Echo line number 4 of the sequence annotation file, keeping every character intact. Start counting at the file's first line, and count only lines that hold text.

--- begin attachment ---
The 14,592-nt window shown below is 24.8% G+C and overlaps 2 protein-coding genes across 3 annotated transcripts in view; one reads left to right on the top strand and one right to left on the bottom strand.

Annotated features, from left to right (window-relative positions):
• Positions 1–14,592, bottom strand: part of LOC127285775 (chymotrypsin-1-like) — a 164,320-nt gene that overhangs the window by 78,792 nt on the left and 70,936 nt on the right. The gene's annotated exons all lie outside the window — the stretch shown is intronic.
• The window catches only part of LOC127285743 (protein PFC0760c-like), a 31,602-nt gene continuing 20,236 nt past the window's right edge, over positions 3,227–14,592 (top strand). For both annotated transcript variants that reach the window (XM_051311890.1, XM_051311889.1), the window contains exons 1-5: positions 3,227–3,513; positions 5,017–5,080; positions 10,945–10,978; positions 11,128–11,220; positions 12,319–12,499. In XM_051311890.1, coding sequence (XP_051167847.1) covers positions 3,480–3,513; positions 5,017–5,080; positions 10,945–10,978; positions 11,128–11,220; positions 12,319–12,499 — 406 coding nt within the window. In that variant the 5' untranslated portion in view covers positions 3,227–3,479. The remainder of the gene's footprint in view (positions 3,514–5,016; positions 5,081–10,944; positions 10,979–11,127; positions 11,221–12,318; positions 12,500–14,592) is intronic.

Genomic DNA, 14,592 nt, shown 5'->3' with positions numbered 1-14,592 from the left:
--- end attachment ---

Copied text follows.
• The window catches only part of LOC127285743 (protein PFC0760c-like), a 31,602-nt gene continuing 20,236 nt past the window's right edge, over positions 3,227–14,592 (top strand). For both annotated transcript variants that reach the window (XM_051311890.1, XM_051311889.1), the window contains exons 1-5: positions 3,227–3,513; positions 5,017–5,080; positions 10,945–10,978; positions 11,128–11,220; positions 12,319–12,499. In XM_051311890.1, coding sequence (XP_051167847.1) covers positions 3,480–3,513; positions 5,017–5,080; positions 10,945–10,978; positions 11,128–11,220; positions 12,319–12,499 — 406 coding nt within the window. In that variant the 5' untranslated portion in view covers positions 3,227–3,479. The remainder of the gene's footprint in view (positions 3,514–5,016; positions 5,081–10,944; positions 10,979–11,127; positions 11,221–12,318; positions 12,500–14,592) is intronic.